Chapter 8 – South Asia

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Transcript Chapter 8 – South Asia

GEOG 101 – World Regional Geography
Professor: Dr. Jean-Paul Rodrigue
Chapter 8 – South Asia
A – The Realm of the Monsoons
B – South Asian Cultures and Religions
C – Regions of the Realm
Well defined physiographically
The world’s second largest population cluster
Significant demographic problems
Low income economies
Population concentrated in villages - subsistence
■ Strong cultural regionalism
■ Boundary problems
A The Realm of the Monsoons
■ Monsoons
• From the Arabic word “mausim” which means season:
• Annual weather cycle within the tropical and subtropical continents of
Asia, Australia and Africa and the adjacent seas and oceans.
• Most vigorous and dramatic cycles of weather events on earth:
• Torrential rains.
• Floods.
• Tropical cyclones.
• Blow from the southwest from April to October:
• Wet season.
• India gets more than 80% of its rainfall during the monsoon.
• Blow from the northeast from October to April:
• Dry season.
• The shifting of the pattern rather unpredictable:
• An early or late Monsoon can have negative impact on agriculture.
The Realm of the Monsoons
■ Convectional rainfall
• Mostly during the summer, almost
everyday around the tropics.
• Hot temperature causes rapid
• As the humid air climbs, it cools and
causes torrential rain falls.
■ Orographic rainfall
• Mostly during the monsoons.
• High mountain ranges force humid
air masses to climb.
• It cools and rain falls.
• Highest levels of precipitation are on
the Indian side of the Himalayas
(more than 30 feet of precipitation
per year).
Dominant Wind Patterns in the Winter (October to
April) – Dry Season
H (Cold)
Monsoon Region
L (Warm)
L (Warm)
Monsoon Region
Dominant Wind Patterns in the Summer (April to
October) – Wet Season
L (Warm)
Monsoon Region
Monsoon Region
H (Cold)
Average Annual Precipitations (in millimeters)
Driest desert
on earth
Dry continental
0 - 100
100 - 200
200 - 400
400 - 600
Gobi Desert
600 - 1000
1000 - 1500
1500 - 2000
2000 - 3000
> 3000
Ganges Delta
Monsoon east
Raining every day
with no dry season
Mawsynram, India
(467” of rain per year;
11860 mm). Most
precipitation on earth
Monthly Precipitations (in mm)
Bombay (19N)
Rangoon (19N)
Padang (15N)
Pontianak (O)
Jakarta (6S)
Darwin (12S)
B South Asian Cultures and Religions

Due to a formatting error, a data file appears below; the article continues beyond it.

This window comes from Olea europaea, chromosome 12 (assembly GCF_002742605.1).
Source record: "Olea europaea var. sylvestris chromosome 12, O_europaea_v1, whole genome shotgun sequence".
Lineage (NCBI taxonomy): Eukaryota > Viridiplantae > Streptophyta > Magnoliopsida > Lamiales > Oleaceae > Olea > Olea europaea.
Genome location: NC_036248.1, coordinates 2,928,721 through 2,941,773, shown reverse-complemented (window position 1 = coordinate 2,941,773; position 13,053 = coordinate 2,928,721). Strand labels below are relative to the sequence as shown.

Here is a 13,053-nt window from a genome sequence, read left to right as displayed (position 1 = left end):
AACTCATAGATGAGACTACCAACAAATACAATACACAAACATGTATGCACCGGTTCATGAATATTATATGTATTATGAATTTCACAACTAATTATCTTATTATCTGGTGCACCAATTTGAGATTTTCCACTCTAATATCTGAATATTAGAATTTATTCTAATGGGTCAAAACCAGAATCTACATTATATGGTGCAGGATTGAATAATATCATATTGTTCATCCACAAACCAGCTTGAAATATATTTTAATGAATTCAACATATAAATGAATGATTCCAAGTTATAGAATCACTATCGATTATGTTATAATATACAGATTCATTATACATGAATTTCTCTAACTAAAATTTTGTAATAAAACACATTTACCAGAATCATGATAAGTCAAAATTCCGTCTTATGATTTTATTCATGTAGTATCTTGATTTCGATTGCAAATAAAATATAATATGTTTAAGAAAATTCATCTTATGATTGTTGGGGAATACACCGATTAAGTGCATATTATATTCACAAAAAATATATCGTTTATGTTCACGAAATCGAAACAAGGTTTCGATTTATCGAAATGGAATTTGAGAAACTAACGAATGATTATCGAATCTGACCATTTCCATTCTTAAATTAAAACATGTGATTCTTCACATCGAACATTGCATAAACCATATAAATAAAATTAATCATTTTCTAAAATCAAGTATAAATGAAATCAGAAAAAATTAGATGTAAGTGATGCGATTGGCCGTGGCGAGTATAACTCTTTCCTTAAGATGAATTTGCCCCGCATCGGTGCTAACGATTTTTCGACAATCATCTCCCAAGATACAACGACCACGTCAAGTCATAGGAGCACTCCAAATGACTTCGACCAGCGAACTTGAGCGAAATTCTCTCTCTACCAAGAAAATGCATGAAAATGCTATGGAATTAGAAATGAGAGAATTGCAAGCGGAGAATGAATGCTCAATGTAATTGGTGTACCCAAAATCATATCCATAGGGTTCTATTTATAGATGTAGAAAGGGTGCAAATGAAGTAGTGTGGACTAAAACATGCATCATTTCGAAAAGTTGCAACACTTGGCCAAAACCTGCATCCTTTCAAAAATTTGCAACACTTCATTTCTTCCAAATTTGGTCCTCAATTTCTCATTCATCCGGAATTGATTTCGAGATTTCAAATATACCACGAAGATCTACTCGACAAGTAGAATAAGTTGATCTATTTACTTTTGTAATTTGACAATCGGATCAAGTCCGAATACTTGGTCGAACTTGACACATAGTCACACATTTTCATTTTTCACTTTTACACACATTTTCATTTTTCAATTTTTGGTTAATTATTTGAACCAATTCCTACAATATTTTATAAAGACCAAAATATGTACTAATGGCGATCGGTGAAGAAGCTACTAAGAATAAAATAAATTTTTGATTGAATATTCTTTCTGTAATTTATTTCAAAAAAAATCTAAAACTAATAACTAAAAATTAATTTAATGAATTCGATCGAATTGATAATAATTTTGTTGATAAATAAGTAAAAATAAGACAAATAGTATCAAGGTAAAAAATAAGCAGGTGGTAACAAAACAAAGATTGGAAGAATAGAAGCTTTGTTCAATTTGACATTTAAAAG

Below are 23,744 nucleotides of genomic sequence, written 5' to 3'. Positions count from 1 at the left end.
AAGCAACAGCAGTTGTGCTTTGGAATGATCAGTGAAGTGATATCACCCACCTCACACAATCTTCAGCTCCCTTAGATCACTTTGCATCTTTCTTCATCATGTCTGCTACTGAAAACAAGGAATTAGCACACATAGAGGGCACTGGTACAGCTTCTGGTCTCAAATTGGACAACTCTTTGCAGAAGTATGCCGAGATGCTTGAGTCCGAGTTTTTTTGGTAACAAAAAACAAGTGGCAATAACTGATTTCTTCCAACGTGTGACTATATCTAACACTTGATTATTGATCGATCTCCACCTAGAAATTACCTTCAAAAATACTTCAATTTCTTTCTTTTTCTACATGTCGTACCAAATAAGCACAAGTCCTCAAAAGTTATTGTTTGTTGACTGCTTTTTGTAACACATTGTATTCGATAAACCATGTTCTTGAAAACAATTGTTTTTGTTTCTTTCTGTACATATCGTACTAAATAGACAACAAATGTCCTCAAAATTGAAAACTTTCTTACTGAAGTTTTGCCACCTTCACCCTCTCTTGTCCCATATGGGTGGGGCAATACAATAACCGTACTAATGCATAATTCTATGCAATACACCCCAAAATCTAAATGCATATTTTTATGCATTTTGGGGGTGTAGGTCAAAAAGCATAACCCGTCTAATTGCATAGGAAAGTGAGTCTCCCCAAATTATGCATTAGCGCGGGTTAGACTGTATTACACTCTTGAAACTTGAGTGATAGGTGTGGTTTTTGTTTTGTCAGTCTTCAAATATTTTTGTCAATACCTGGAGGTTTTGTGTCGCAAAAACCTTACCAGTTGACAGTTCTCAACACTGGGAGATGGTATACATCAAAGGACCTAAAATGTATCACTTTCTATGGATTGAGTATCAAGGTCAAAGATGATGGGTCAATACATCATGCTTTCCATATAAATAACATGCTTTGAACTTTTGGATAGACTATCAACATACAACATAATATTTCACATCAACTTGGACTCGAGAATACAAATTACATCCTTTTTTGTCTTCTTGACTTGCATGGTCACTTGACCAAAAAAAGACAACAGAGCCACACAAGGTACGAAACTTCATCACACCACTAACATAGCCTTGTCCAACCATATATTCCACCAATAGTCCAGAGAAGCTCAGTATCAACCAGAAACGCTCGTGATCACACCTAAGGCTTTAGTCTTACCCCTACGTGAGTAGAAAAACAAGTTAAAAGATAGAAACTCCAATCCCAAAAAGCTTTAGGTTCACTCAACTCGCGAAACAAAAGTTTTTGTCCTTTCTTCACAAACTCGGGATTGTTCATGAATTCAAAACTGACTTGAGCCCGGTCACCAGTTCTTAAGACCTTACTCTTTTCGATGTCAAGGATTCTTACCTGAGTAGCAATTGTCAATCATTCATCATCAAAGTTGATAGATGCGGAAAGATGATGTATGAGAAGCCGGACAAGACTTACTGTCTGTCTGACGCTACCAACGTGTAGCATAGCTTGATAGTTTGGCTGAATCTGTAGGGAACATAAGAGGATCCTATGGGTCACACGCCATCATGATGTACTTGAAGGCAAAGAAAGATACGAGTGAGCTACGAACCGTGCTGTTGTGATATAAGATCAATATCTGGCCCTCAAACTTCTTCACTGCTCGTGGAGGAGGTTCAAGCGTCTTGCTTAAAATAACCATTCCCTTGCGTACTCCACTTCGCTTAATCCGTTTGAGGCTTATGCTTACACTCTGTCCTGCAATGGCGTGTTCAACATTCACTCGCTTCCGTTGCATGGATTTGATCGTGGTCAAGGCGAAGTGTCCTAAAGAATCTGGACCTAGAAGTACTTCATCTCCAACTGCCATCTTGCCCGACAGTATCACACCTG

■ A culturally fragmented realm
• Religious and linguistic diversity.
■ Religious Patterns
Islam is predominant in Pakistan and Bangladesh.
Hinduism is predominant in India.
Sikhism thrives in northern India.
Buddhism is predominant in Sri Lanka.
South Asian Cultures and Religions
■ The Indus River
• Where an early culture emerged and developed.
• Arts and trade routes emerged from isolated tribes and villages
to towns and beyond.
• Hinduism emerged from the beliefs and practices brought to
India by the Indo-Europeans (Aryans) (6th century BC).
• Buddhism born of discontent; made the state religion of India in
3rd century BC.
• Islam sweeps through central India from the 8th -10th centuries
South Asian Cultures and Religions
■ Hinduism
• Oldest of the major religions (3,000-4000 BC).
• Originated in northern India.
• Polytheistic with more than 333,000 gods:
• All part of Brahman; the one ultimate reality.
• Main deities:
• Trinity of Brahma (the creator), Vishnu (the preserver of good and order)
and Shiva (god of destruction and creation).
• Four major facts:
Karma: Your deeds, good or bad, will return to you.
Reincarnation: You are the sum of numerous past existences.
Dharma: Laws and duties of being (restrains and observances).
Worship: Your communion with gods.
• Cast system reflecting one’s position in the ladder.
• About 1 billion followers (India and Indian communities).
South Asian Cultures and Religions
■ Buddhism
• Emerged around 563 B.C. in northern India:
• Reform of Hinduism.
• Called a religion, a philosophy, an ideology and a way of life.
• Siddhartha became the first Buddha, or “Awakened One”.
• Similar concepts than Hinduism (Karma, Reincarnation and
• Four Noble Truths:
Suffering is universal and inevitable.
The immediate cause of suffering is desire and ignorance.
There is a way to dispel ignorance and relieve suffering.